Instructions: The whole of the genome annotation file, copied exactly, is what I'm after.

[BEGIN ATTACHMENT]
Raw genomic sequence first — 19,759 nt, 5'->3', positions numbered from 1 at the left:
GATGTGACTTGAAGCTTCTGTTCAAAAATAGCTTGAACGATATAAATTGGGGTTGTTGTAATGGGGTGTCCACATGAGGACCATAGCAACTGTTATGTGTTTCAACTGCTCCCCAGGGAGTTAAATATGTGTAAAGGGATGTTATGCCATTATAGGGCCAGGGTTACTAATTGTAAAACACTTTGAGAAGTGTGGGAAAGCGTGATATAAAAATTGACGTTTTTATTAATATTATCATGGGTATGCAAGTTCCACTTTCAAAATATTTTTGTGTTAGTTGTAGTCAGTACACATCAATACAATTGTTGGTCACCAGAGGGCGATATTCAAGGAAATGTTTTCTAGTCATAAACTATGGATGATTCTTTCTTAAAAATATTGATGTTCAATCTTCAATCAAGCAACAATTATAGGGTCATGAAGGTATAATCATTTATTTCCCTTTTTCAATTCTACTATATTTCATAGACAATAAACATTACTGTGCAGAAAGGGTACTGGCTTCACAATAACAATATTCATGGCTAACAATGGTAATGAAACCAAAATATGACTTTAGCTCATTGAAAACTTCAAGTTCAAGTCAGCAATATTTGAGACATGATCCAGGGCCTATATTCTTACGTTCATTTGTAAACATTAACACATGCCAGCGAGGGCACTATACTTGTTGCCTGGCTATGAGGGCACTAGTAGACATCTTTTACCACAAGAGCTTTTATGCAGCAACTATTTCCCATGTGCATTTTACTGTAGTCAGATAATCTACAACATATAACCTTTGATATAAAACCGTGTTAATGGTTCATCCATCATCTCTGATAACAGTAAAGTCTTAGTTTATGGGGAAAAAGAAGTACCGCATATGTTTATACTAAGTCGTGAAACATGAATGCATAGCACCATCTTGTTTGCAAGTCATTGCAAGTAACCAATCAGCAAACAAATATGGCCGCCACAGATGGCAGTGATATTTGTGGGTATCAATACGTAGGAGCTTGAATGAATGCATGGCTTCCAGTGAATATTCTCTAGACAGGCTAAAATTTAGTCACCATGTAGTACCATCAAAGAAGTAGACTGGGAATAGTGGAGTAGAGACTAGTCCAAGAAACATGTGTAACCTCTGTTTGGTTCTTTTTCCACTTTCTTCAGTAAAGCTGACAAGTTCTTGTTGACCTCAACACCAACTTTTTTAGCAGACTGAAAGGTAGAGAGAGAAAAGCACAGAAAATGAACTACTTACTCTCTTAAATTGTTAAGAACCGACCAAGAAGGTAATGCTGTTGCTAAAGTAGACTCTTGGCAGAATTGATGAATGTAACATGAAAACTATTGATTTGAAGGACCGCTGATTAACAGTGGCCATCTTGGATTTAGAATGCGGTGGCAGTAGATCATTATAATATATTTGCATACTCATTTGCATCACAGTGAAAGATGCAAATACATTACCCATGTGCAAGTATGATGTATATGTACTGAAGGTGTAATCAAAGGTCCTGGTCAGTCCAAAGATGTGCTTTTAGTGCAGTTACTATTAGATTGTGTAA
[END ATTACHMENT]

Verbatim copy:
Raw genomic sequence first — 19,759 nt, 5'->3', positions numbered from 1 at the left:
GATGTGACTTGAAGCTTCTGTTCAAAAATAGCTTGAACGATATAAATTGGGGTTGTTGTAATGGGGTGTCCACATGAGGACCATAGCAACTGTTATGTGTTTCAACTGCTCCCCAGGGAGTTAAATATGTGTAAAGGGATGTTATGCCATTATAGGGCCAGGGTTACTAATTGTAAAACACTTTGAGAAGTGTGGGAAAGCGTGATATAAAAATTGACGTTTTTATTAATATTATCATGGGTATGCAAGTTCCACTTTCAAAATATTTTTGTGTTAGTTGTAGTCAGTACACATCAATACAATTGTTGGTCACCAGAGGGCGATATTCAAGGAAATGTTTTCTAGTCATAAACTATGGATGATTCTTTCTTAAAAATATTGATGTTCAATCTTCAATCAAGCAACAATTATAGGGTCATGAAGGTATAATCATTTATTTCCCTTTTTCAATTCTACTATATTTCATAGACAATAAACATTACTGTGCAGAAAGGGTACTGGCTTCACAATAACAATATTCATGGCTAACAATGGTAATGAAACCAAAATATGACTTTAGCTCATTGAAAACTTCAAGTTCAAGTCAGCAATATTTGAGACATGATCCAGGGCCTATATTCTTACGTTCATTTGTAAACATTAACACATGCCAGCGAGGGCACTATACTTGTTGCCTGGCTATGAGGGCACTAGTAGACATCTTTTACCACAAGAGCTTTTATGCAGCAACTATTTCCCATGTGCATTTTACTGTAGTCAGATAATCTACAACATATAACCTTTGATATAAAACCGTGTTAATGGTTCATCCATCATCTCTGATAACAGTAAAGTCTTAGTTTATGGGGAAAAAGAAGTACCGCATATGTTTATACTAAGTCGTGAAACATGAATGCATAGCACCATCTTGTTTGCAAGTCATTGCAAGTAACCAATCAGCAAACAAATATGGCCGCCACAGATGGCAGTGATATTTGTGGGTATCAATACGTAGGAGCTTGAATGAATGCATGGCTTCCAGTGAATATTCTCTAGACAGGCTAAAATTTAGTCACCATGTAGTACCATCAAAGAAGTAGACTGGGAATAGTGGAGTAGAGACTAGTCCAAGAAACATGTGTAACCTCTGTTTGGTTCTTTTTCCACTTTCTTCAGTAAAGCTGACAAGTTCTTGTTGACCTCAACACCAACTTTTTTAGCAGACTGAAAGGTAGAGAGAGAAAAGCACAGAAAATGAACTACTTACTCTCTTAAATTGTTAAGAACCGACCAAGAAGGTAATGCTGTTGCTAAAGTAGACTCTTGGCAGAATTGATGAATGTAACATGAAAACTATTGATTTGAAGGACCGCTGATTAACAGTGGCCATCTTGGATTTAGAATGCGGTGGCAGTAGATCATTATAATATATTTGCATACTCATTTGCATCACAGTGAAAGATGCAAATACATTACCCATGTGCAAGTATGATGTATATGTACTGAAGGTGTAATCAAAGGTCCTGGTCAGTCCAAAGATGTGCTTTTAGTGCAGTTACTATTAGATTGTGTAA